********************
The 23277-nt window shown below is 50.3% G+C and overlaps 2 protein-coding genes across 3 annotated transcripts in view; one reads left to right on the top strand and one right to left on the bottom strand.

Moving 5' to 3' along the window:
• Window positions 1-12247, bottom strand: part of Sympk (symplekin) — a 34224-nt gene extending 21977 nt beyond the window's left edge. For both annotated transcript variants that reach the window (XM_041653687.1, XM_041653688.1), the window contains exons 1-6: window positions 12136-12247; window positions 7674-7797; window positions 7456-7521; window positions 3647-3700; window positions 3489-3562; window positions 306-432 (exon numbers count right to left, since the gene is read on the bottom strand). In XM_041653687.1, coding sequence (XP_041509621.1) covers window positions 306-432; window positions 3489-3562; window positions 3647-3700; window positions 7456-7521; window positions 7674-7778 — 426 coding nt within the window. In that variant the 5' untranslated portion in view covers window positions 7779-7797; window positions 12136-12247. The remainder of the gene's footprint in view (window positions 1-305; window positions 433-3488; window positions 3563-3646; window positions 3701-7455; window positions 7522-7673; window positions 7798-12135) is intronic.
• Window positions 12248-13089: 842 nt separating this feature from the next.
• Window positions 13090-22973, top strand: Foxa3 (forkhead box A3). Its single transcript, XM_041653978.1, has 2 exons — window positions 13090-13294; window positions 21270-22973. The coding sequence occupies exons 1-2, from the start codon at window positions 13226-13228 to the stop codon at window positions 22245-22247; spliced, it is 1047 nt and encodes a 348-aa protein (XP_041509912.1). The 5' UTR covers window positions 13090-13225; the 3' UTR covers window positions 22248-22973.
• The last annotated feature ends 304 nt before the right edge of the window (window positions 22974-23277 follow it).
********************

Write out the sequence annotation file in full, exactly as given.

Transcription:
The 23277-nt window shown below is 50.3% G+C and overlaps 2 protein-coding genes across 3 annotated transcripts in view; one reads left to right on the top strand and one right to left on the bottom strand.

Moving 5' to 3' along the window:
• Window positions 1-12247, bottom strand: part of Sympk (symplekin) — a 34224-nt gene extending 21977 nt beyond the window's left edge. For both annotated transcript variants that reach the window (XM_041653687.1, XM_041653688.1), the window contains exons 1-6: window positions 12136-12247; window positions 7674-7797; window positions 7456-7521; window positions 3647-3700; window positions 3489-3562; window positions 306-432 (exon numbers count right to left, since the gene is read on the bottom strand). In XM_041653687.1, coding sequence (XP_041509621.1) covers window positions 306-432; window positions 3489-3562; window positions 3647-3700; window positions 7456-7521; window positions 7674-7778 — 426 coding nt within the window. In that variant the 5' untranslated portion in view covers window positions 7779-7797; window positions 12136-12247. The remainder of the gene's footprint in view (window positions 1-305; window positions 433-3488; window positions 3563-3646; window positions 3701-7455; window positions 7522-7673; window positions 7798-12135) is intronic.
• Window positions 12248-13089: 842 nt separating this feature from the next.
• Window positions 13090-22973, top strand: Foxa3 (forkhead box A3). Its single transcript, XM_041653978.1, has 2 exons — window positions 13090-13294; window positions 21270-22973. The coding sequence occupies exons 1-2, from the start codon at window positions 13226-13228 to the stop codon at window positions 22245-22247; spliced, it is 1047 nt and encodes a 348-aa protein (XP_041509912.1). The 5' UTR covers window positions 13090-13225; the 3' UTR covers window positions 22248-22973.
• The last annotated feature ends 304 nt before the right edge of the window (window positions 22974-23277 follow it).